Carter G. Woodson is known as the Father of Black History Month. In February of 1926, Woodson established Negro History Week to highlight Black achievement and its impact on American society. 50 years later, the week expanded into a month-long celebration observed as Black History Month, where millions remember and honor past and present African American trailblazers, leaders, activists, and more. However, it is our belief (hence our creation) that 28, sometimes 29 days out of the year, isn't enough. Students from Terry Parker High School believe the same.
Earlier this week, students of the high school in Jacksonville, Florida staged a sit in to protest against their school for only offering a semester-long African American Studies course.
10th grader Angelique Rouge, one of the protest organizers, expressed: "Being able to have a full course of African American history … that will honestly make a big difference. It will help the cultural gap.”
About 10 students participated in the sit in, and as a result, got the attention of the school administrators, including the Superintendent (Dr. Nikolai Vitti), who said at the district's school board meeting:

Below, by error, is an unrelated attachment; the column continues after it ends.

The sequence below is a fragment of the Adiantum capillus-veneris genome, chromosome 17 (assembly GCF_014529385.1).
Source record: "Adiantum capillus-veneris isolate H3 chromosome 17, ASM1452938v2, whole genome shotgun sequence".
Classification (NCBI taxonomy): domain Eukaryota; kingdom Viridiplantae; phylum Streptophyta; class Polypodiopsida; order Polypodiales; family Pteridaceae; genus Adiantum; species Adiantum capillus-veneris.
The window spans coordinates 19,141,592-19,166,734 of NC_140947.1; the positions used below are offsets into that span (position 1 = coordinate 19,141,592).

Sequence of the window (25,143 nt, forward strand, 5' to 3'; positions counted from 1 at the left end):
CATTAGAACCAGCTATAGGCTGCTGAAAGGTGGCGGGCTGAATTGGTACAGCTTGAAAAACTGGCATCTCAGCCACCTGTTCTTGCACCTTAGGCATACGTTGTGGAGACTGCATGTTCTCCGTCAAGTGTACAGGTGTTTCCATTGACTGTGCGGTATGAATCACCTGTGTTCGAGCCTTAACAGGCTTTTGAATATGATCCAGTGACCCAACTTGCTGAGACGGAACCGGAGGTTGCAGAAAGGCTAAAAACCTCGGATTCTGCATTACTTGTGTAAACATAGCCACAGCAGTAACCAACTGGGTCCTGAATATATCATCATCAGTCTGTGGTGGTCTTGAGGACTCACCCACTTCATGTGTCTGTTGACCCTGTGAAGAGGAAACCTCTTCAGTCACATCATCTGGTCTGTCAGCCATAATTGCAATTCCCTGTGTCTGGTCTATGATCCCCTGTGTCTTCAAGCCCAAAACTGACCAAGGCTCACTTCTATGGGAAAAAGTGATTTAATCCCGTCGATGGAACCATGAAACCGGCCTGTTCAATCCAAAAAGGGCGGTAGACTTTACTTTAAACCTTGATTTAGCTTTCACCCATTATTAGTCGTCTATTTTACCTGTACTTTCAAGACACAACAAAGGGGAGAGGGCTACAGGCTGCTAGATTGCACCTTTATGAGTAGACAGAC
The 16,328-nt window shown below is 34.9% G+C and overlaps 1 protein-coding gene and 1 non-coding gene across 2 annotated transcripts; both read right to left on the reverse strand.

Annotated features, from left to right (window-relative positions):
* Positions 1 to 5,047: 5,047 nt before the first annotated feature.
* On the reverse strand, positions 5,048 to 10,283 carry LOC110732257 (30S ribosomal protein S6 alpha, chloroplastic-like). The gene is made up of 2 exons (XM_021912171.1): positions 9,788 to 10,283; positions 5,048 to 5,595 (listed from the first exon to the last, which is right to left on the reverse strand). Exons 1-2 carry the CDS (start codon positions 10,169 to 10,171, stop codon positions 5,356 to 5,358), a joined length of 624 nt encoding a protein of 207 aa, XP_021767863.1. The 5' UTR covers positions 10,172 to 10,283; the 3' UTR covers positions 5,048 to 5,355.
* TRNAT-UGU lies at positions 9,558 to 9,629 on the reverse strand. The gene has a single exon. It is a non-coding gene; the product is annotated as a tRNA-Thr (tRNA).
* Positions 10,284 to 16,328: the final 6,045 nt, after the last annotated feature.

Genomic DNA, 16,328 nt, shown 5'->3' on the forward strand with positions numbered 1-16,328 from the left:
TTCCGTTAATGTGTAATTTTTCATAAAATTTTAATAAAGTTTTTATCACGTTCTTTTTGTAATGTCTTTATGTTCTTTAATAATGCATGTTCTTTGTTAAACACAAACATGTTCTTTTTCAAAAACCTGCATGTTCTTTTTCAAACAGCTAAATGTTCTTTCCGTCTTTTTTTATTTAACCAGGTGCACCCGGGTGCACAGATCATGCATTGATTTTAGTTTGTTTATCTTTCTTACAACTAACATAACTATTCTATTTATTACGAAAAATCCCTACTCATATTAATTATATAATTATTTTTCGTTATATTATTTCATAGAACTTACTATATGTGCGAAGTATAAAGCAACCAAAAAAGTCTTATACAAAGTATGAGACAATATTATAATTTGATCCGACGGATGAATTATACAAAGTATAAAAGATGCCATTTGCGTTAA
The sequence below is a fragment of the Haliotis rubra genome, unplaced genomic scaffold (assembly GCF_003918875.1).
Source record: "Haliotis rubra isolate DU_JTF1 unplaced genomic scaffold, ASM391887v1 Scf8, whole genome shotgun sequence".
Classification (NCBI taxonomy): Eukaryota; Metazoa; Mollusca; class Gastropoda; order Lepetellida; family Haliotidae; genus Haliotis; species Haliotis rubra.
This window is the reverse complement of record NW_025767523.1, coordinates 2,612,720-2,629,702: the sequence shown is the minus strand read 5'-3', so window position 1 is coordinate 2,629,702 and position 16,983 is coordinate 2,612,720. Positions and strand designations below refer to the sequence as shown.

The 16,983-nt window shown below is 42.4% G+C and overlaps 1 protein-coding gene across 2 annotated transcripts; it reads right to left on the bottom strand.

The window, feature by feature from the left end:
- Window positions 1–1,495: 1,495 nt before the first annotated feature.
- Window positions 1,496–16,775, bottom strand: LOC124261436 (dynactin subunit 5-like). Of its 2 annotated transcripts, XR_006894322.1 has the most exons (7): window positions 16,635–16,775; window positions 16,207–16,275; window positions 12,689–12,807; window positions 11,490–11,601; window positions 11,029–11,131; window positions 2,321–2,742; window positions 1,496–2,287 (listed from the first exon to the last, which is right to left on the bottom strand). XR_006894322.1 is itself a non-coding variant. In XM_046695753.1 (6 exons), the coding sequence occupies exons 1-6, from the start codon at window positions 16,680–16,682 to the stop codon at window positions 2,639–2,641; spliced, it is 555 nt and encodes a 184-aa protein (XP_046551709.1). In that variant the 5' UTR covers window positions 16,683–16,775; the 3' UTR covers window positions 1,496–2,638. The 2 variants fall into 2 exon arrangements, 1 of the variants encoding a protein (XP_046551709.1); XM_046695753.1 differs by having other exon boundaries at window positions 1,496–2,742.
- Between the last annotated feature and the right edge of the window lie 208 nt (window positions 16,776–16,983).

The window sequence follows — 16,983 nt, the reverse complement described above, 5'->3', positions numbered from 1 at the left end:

“I respect that students demonstrated self-advocacy and used their voice to signal concerns about their education. If there is student demand for a full-credit and year-long African-American History course, then we should and will provide it to students. We will work through the process of developing and offering that course."
Thank you for taking a stand and reaffirming our belief that Black history can and should be taught in classrooms (and out) year-round.
Do you know of any full year African-American or Black history courses in your school district?